Sunday, January 31, 2010

The Face of Tragedy

From the Encyclopedia of Nations: "Haiti occupies the western third of the island of Hispaniola, between the Atlantic Ocean and Caribbean Sea, which it shares with the Dominican Republic. Haiti has an area of 10,714 square miles, slightly smaller than Maryland. Haiti is one of the most densely populated countries in the world, estimated at 699 persons per square mile. Land shortages and urban overcrowding have led to many Haitians attempting to emigrate , either to the neighboring Dominican Republic or to the United States. The capital, Port-au-Prince, had an estimated population of 850,000 in 1995, but much settlement in slum areas is unregulated, and the population probably exceeds one million."

On Tuesday afternoon, January 12th, the worst earthquake in 200 years - 7.0 in magnitude - struck Haiti less than ten miles from their capital city of Port-au-Prince. The earthquake was such a devastating event in a place so ill-prepared to cope. The pictures on television are almost too much to bear, and we are looking at the terrible images from the comfort of our homes... imagine what those poor people in Port-au-Prince must be experiencing. Every so often, Mother Nature reminds us that no matter how superior and technologically advanced we think we've become, we are still at her mercy. In Haiti's case, it wasn't a fair fight.

To describe Haiti as a backward country would be putting it mildly. While the Dominican Republic has thrived as a tourist mecca, Haiti has languished. Haiti is the poorest country in the Western hemisphere, even before the government was taken over by the corrupt Duvalier regime, except that the gap between Haiti and the other poor countries in the West grew under the Duvaliers, Pappa Doc and Baby Doc. Haiti's very poverty was the key note of their private economy. Foreign governments, and religious and humanitarian organizations poured hundreds of millions of dollars into Haitian development and relief in the Duvalier years, but not much of that money found its way into the projects for which it was intended. The Duvaliers and those on whom they smiled, stole the overwhelming bulk of this money.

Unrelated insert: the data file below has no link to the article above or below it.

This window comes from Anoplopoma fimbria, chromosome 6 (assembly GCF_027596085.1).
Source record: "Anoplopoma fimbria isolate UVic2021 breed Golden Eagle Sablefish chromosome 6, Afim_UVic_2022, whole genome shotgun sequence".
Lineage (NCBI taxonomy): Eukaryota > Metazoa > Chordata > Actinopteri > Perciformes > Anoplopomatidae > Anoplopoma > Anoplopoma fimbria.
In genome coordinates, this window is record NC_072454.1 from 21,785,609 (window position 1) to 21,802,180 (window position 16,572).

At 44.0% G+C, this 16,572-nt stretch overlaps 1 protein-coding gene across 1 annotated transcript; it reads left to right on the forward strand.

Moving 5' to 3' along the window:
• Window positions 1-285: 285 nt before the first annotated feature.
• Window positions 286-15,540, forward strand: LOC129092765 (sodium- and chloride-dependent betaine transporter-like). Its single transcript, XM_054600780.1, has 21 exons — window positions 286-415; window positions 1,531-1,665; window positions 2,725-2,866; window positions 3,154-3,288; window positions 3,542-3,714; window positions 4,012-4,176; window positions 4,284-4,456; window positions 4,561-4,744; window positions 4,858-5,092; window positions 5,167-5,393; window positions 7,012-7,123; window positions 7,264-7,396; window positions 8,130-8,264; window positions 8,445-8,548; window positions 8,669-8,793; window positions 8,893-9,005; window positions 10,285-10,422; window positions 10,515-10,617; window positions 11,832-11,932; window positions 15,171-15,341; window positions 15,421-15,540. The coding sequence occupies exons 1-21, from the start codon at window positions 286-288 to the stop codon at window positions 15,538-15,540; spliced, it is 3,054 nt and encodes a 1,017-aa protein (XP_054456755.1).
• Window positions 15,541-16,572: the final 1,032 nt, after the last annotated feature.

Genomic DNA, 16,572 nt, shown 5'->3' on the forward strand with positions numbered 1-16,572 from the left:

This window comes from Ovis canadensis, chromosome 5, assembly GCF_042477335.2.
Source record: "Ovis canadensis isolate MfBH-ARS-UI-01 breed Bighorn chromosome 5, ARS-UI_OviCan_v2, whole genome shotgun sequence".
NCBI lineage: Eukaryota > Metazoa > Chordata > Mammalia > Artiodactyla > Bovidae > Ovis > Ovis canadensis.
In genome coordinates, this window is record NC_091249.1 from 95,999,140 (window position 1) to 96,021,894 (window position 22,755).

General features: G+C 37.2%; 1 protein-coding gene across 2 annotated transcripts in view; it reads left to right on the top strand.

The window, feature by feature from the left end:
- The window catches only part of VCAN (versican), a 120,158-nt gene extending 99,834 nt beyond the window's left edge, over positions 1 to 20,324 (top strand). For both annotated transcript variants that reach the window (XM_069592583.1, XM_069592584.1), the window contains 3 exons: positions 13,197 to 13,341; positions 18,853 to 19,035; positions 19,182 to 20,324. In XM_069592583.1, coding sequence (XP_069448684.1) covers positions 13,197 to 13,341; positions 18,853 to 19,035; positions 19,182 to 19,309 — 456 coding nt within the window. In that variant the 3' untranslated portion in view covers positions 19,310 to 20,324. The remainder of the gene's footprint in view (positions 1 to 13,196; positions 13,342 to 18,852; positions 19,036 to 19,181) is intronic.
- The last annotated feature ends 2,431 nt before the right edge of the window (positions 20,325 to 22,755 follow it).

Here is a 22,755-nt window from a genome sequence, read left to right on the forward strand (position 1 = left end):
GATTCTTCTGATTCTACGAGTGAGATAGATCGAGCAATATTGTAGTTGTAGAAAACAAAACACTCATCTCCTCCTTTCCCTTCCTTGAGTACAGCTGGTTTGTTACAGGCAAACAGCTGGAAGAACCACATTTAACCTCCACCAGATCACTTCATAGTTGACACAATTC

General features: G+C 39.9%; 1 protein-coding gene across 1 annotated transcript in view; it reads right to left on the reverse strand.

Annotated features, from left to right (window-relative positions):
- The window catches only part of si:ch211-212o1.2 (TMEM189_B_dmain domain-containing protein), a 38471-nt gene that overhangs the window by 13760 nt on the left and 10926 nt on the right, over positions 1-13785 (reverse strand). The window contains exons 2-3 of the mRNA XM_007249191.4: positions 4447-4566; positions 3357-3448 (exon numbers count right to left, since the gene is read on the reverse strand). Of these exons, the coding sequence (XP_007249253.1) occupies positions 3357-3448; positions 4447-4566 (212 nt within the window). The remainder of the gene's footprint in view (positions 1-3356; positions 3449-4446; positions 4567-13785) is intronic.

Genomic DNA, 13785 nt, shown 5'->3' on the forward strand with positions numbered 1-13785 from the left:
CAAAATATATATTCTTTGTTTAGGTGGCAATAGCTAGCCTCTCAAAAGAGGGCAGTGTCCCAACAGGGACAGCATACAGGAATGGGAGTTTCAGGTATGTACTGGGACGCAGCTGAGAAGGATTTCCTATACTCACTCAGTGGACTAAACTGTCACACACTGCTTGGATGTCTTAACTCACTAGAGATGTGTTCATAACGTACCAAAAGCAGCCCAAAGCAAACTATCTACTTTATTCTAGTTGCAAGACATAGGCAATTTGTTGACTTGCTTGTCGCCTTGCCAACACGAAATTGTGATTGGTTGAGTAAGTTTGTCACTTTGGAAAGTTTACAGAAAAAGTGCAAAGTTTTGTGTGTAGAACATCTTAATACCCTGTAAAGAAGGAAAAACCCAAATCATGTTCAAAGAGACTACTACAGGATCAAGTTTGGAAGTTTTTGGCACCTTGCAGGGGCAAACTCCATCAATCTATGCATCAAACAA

The earthquake could have been a killing blow for Haiti, but amidst the death and disease, people from all over the world responded. Doctors, nurses, firefighters, police officers, military personnel, rescue organizations, churches...all without regard for their own safety and welfare, delivered food, water and medical supplies, but most of all, hope, to a country badly in need of some. My hat is off especially to the doctors, who left their lucrative practices behind and rolled up their sleeves to save lives in conditions that were deplorable. I sometimes become more cynical about life than I should, but heroic actions like the ones undertaken by so many angels in Haiti help restore my faith in humanity.
Unlike the citizens of New Orleans, who responded to a similar tragedy with looting, violence and scamming the government out of money that poured into the area with no accountability, the people of Haiti were much better behaved. They welcomed all the outside help they could get, but helped each other as well. There was one negative note...the recent plot by some American "missionaries" to sneak 33 Haitian children (some of whom still had parents and relatives living in Haiti) out of the country, allegedly to be sold in the child adoption market. I hope this was all a misunderstanding and that their intentions were to care for the children as they claim, but if not, then their fate should be simple...tie anchors to their legs and drop them in the Caribbean.

I want so much to believe that humanity is essentially good. It's easy to become cynical when we see greedy politicians like the Duvaliers fatten their Swiss bank accounts at the expense of the people they are supposed to be helping. May God spare the poor Haitian people any more misery for a while, both at the hands of men and nature.


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